At a meeting of the Eden Health District that had an almost surreal fly-on-the-wall feel, its Board of Directors quarreled Wednesday evening over the proposed pay and limited work hours contained in a proposed contract for former Eden Hospital administrator George Bischalaney to become the beleaguered health care district’s interim CEO.
After charges by one district director that the board’s chair, former San Leandro Councilmember Gordon Galvan, was working behind the board’s back to attract Bischalaney’s services for $17,333 a month in salary for a minimum of 16 hours per week, no vote was ultimately taken to approve the contract.
“Seventeen thousand a month is outrageous,” Eden Health District Director Roxann Lewis said.
The proposed contract, however, did not include any health benefits, nor paid vacation time. Bischalaney’s primary role, for the duration of the three month contract, was to begin a search for a permanent full-time CEO.
Galvan said Bischalany communicated to him that he would only accept the position of interim CEO if Wednesday’s vote was unanimous. Eden Health District Directors Lewis and Mariellen Faria indicated, earlier on, they would oppose the terms of Bischalaney’s contract.
“I’m not going to call for a vote because it’s pointless,” Galvan fumed. “He’s not coming. So, somebody else go find our interim CEO. Somebody else go do this work because I’m not doing it anymore.”
This is public money. It’s not yours. It’s not mine.-Roxanne Lewis, Eden Health District director alleging closed doors machinations by the board’s chair to install a new interim CEO
Both Lewis and Faria voiced concern over Bischalaney’s insistence the proposed contract include language that he work 16 hours per week. The figure is just a placeholder, Galvan responded. “He’s going to work whatever the job requires.”
“How do we know that? It says 16 [hours],” Lewis said.
The issue of many hours Bischalaney would work had come up in prior conversations. Lewis said the board wanted 20 hours written into the proposed contract, but Bischalaney strongly opposed the revision.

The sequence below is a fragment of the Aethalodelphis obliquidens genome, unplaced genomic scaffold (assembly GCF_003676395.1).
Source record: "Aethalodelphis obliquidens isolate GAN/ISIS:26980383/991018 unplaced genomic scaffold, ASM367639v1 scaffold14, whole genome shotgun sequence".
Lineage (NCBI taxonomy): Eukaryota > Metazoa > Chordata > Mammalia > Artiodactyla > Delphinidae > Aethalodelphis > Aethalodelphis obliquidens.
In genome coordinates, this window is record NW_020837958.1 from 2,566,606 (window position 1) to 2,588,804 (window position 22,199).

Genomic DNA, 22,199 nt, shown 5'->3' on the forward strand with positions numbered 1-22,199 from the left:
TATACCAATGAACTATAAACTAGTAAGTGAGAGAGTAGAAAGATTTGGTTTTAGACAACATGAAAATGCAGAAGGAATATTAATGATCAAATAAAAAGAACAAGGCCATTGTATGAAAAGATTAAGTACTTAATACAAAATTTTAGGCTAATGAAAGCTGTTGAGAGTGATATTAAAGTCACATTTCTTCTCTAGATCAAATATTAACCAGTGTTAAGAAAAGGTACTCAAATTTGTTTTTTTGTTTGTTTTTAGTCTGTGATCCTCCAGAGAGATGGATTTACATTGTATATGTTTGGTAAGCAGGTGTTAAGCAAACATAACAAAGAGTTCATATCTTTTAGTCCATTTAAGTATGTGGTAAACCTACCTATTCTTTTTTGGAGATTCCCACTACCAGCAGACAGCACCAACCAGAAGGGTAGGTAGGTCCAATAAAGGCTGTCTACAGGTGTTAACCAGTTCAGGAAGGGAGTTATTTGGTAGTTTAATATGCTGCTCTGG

“You went out and started negotiating before we gave you the right to negotiate and you did it without anybody knowing it,” Lewis told Galvan. During a closed session on Nov. 7, Galvan pressed the board to quickly sign the contract, she added. But the district’s legal counsel advised them the contract must be approved during an open session.
“This is public money. It’s not yours. It’s not mine,” Lewis said. “This was sort of made without anybody knowing about it until you brought it forward as almost a done deal.”
In an interview after the meeting, Galvan responded to allegations that he was making backdoor deals to hire Bischalaney. “If I was working behind the scenes it would be done. I’m trying to give them something for consideration. That’s what they’re calling working behind the scenes,” he said.
Lewis, later contended the deal before the board Wednesday exceeded the average salary of former Eden Health District CEO Michael Mahoney, who was ousted by a majority of the board earlier this month.
Galvan said Bischalaney’s proposed contract was based on Mahoney’s salary, but only as starting point in negotiations. “This is totally all around the bases and a home run for George Bischalaney,” Lewis shot back.
Faria, too, found the proposed pay exorbitant. “It makes us look like we’re not being stewards of the budget,” she said.
The point could loom large. In recent years, Assemblymembers Rob Bonta and Bill Quirk, along with some members of the Alameda County Board of Supervisors, and elected officials in Hayward and San Leandro, had pushed for dissolution of the Eden Health District.
One of their main criticisms was the district spent too heavily on executive and administrative costs. The Alameda County Local Agency Formation Commission (LAFCo) ultimately decided against dissolution, yet some of the same opponents of the district are again quietly raising similar questions about its future. They also doubt the district serves a purpose since it does not actually oversee a hospital anymore.
In addition, Faria questioned why Bischalaney chose not to attend Wednesday’s board meeting. Galvan said he believed approval of the contract would be perfunctory, and added, “He doesn’t want to sit here and debate whether he’s worthy or not. He believes he’s worthy, and so do I. If you don’t believe he’s worthy, vote him down.”
Galvan argued the salary terms were commensurate with those leading other local government health care entities. “If you want good people. You want smart, talented people. You have to pay,” Galvan said.
But when it became clear Bischalaney would not receive unanimous approval from the board, Galvan lashed out at Lewis.
“It’s another example of minority rule because you vetoed it and stopped George from taking this position,” Galvan told her. “Find somebody else for 50 bucks an hour or something.”